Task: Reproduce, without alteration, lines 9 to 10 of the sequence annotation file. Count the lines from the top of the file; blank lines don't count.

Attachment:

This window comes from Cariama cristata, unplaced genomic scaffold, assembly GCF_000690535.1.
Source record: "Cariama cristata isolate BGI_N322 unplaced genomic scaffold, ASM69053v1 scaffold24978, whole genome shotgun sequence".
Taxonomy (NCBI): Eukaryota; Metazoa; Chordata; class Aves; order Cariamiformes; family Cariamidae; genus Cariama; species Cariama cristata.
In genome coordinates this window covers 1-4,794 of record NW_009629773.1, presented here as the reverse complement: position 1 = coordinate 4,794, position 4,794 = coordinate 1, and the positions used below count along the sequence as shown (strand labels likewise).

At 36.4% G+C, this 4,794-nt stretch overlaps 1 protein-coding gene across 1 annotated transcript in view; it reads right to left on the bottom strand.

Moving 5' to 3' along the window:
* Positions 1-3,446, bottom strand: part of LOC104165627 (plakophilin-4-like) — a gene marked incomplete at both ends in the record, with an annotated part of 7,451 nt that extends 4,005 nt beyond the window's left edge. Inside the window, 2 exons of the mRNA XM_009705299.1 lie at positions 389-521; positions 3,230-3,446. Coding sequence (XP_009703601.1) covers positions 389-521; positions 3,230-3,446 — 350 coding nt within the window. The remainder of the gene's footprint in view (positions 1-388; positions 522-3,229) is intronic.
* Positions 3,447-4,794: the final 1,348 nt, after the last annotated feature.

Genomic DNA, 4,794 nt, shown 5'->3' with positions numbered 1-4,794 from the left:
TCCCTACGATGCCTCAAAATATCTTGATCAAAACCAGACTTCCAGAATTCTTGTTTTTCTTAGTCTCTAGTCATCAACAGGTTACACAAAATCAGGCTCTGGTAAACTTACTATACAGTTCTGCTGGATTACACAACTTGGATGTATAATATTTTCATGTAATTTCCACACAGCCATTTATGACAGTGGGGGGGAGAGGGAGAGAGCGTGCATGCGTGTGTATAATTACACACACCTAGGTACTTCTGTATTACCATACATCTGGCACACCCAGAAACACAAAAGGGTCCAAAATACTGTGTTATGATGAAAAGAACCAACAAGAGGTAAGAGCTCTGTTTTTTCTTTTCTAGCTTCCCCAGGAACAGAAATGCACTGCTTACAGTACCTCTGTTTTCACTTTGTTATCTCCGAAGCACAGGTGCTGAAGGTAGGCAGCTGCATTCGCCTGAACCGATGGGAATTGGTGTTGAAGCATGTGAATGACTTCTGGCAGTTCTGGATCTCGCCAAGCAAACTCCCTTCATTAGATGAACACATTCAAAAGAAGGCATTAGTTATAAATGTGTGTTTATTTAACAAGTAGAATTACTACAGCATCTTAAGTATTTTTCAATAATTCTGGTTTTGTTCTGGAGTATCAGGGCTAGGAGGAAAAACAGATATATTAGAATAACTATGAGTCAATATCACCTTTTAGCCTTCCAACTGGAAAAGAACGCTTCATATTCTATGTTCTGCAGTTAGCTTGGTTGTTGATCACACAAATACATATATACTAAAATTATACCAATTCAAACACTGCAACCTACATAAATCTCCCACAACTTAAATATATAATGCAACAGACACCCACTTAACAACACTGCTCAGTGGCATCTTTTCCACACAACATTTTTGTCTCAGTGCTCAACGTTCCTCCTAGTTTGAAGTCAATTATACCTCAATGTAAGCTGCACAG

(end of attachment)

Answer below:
Genomic DNA, 4,794 nt, shown 5'->3' with positions numbered 1-4,794 from the left:
TCCCTACGATGCCTCAAAATATCTTGATCAAAACCAGACTTCCAGAATTCTTGTTTTTCTTAGTCTCTAGTCATCAACAGGTTACACAAAATCAGGCTCTGGTAAACTTACTATACAGTTCTGCTGGATTACACAACTTGGATGTATAATATTTTCATGTAATTTCCACACAGCCATTTATGACAGTGGGGGGGAGAGGGAGAGAGCGTGCATGCGTGTGTATAATTACACACACCTAGGTACTTCTGTATTACCATACATCTGGCACACCCAGAAACACAAAAGGGTCCAAAATACTGTGTTATGATGAAAAGAACCAACAAGAGGTAAGAGCTCTGTTTTTTCTTTTCTAGCTTCCCCAGGAACAGAAATGCACTGCTTACAGTACCTCTGTTTTCACTTTGTTATCTCCGAAGCACAGGTGCTGAAGGTAGGCAGCTGCATTCGCCTGAACCGATGGGAATTGGTGTTGAAGCATGTGAATGACTTCTGGCAGTTCTGGATCTCGCCAAGCAAACTCCCTTCATTAGATGAACACATTCAAAAGAAGGCATTAGTTATAAATGTGTGTTTATTTAACAAGTAGAATTACTACAGCATCTTAAGTATTTTTCAATAATTCTGGTTTTGTTCTGGAGTATCAGGGCTAGGAGGAAAAACAGATATATTAGAATAACTATGAGTCAATATCACCTTTTAGCCTTCCAACTGGAAAAGAACGCTTCATATTCTATGTTCTGCAGTTAGCTTGGTTGTTGATCACACAAATACATATATACTAAAATTATACCAATTCAAACACTGCAACCTACATAAATCTCCCACAACTTAAATATATAATGCAACAGACACCCACTTAACAACACTGCTCAGTGGCATCTTTTCCACACAACATTTTTGTCTCAGTGCTCAACGTTCCTCCTAGTTTGAAGTCAATTATACCTCAATGTAAGCTGCACAG